Privacy is an important part of the BCCLA’s mandate. Over the years, we have become a leading advocate for privacy rights of British Columbians and we have been involved in a number of high profile dossiers in this area, including the Anti-Terrorism Act and the API-PNR database.
The Privacy Commissioner is conducting an inquiry into the following two questions:
- Does the USA Patriot Act permit USA authorities to access personal information of British Columbians that is, through the outsourcing of public services, in the custody or under the control of USA-linked private sector service providers? If it does, under what conditions can this occur?
- If it does, what are the implications for public body compliance with the personal privacy protections in the FOIPP Act? What measures can be suggested to eliminate or appropriately mitigate privacy risks affecting compliance with the FOIPP Act?
The immediate context for this inquiry is the Province’s contracting out of the Medical Services Plan (MSP) and Pharmacare administration to Maximus, an American-based company. Our submission will address this context specifically, and make more general comments where those are warranted.
BCCLA’s submission will make the following points:
- The personal information at issue requires the highest order of privacy protection, not only under the Freedom of Information and Protection of Privacy Act (“FOIPPA”), but as engaging constitutionally protected privacy rights.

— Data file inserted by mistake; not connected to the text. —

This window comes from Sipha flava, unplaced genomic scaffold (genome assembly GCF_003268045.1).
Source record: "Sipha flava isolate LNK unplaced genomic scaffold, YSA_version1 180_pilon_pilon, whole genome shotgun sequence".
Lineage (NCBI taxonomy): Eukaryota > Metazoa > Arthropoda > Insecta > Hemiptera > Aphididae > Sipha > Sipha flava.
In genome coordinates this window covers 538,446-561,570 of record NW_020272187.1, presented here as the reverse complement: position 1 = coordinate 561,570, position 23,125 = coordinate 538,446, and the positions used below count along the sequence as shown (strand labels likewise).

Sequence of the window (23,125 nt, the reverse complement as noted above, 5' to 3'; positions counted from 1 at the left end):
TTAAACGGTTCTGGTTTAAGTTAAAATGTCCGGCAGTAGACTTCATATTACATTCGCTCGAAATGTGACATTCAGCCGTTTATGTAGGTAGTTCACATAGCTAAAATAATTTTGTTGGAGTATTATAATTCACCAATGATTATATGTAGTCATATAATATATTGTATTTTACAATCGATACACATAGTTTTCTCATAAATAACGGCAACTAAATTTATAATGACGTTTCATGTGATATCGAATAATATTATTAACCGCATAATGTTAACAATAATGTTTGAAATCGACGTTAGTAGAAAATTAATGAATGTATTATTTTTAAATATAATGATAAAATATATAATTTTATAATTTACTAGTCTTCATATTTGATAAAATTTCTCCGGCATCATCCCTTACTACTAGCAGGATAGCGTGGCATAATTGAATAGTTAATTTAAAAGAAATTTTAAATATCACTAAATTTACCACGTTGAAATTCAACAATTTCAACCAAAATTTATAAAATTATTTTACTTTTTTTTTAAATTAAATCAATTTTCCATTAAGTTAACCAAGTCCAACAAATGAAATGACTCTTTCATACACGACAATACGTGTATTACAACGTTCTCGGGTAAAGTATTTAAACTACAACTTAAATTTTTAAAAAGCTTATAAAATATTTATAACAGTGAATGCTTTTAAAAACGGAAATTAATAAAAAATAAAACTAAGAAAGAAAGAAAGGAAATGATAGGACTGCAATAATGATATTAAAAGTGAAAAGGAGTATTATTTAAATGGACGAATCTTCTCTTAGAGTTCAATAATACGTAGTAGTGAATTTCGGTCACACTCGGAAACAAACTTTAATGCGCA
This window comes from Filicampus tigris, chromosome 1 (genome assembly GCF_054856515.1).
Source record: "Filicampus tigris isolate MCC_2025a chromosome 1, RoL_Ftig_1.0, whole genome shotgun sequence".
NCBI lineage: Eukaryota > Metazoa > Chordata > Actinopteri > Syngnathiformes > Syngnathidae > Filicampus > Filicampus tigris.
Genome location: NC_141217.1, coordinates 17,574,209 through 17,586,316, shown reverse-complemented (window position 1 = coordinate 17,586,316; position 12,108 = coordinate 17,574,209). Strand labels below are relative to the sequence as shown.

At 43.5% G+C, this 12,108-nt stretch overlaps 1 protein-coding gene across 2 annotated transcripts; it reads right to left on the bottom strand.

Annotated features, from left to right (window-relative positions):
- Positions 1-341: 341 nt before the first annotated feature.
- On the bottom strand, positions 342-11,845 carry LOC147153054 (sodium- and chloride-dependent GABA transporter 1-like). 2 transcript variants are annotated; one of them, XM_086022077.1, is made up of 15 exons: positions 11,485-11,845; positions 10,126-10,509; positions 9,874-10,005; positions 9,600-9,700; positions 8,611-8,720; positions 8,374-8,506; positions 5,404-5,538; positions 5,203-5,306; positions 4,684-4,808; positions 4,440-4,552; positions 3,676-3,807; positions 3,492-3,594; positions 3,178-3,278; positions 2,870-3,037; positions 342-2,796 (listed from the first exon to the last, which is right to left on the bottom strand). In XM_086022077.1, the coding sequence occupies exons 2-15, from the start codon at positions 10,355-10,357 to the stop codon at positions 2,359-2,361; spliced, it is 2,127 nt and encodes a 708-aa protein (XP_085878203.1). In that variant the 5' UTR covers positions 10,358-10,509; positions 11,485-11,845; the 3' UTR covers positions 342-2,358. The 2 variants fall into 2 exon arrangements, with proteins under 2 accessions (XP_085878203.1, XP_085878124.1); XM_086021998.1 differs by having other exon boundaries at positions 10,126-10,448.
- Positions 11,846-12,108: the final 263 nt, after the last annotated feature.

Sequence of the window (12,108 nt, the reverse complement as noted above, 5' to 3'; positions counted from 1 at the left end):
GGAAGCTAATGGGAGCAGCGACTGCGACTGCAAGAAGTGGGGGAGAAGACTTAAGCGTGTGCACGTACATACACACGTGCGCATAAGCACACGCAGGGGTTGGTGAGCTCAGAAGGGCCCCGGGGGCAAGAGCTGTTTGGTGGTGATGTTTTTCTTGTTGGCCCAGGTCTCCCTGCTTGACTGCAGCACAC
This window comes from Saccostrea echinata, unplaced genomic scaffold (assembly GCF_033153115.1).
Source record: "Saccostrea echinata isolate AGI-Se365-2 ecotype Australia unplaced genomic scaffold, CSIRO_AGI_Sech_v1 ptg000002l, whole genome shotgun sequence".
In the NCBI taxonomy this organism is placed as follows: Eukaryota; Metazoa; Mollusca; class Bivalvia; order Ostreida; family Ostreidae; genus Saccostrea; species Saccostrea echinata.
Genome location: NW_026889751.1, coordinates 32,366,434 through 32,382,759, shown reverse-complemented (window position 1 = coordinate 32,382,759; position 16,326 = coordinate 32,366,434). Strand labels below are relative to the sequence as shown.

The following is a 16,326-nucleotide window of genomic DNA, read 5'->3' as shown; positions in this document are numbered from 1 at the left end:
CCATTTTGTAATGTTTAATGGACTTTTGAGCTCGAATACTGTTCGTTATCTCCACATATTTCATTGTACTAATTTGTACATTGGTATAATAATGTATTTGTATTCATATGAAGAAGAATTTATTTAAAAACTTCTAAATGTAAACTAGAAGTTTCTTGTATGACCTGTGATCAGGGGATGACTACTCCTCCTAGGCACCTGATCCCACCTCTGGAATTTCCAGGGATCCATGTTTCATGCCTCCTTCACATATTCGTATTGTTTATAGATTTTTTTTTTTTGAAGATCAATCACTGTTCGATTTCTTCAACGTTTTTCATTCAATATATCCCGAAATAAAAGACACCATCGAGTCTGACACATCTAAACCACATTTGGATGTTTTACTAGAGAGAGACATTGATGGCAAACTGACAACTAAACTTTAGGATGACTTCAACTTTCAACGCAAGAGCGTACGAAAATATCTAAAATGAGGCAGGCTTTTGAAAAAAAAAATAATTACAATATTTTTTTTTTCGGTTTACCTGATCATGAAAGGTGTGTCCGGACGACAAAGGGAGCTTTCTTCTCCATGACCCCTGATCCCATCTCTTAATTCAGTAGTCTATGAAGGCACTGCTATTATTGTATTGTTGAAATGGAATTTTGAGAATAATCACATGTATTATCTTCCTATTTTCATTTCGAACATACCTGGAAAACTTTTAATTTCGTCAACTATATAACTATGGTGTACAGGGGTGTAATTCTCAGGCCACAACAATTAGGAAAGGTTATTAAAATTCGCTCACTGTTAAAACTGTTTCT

- The potential for United States authorities to access databases like MSP and Pharmacare is real and actual. Existing mechanisms for data sharing, such as the Treaty between the Government of Canada and the United States of America on Mutual Legal Assistance in Criminal Matters (“MLAT”), are not analogous to the Patriot Act.
- The Province’s proposal for contractual and corporate structuring means of preventing access to the records do not appear feasible.
- Where there are credible legal opinions and arguments to both justify and oppose the proposed outsourcing, the Commissioner should employ a Precautionary Approach which would prohibit putting the personal information of British Columbians at risk.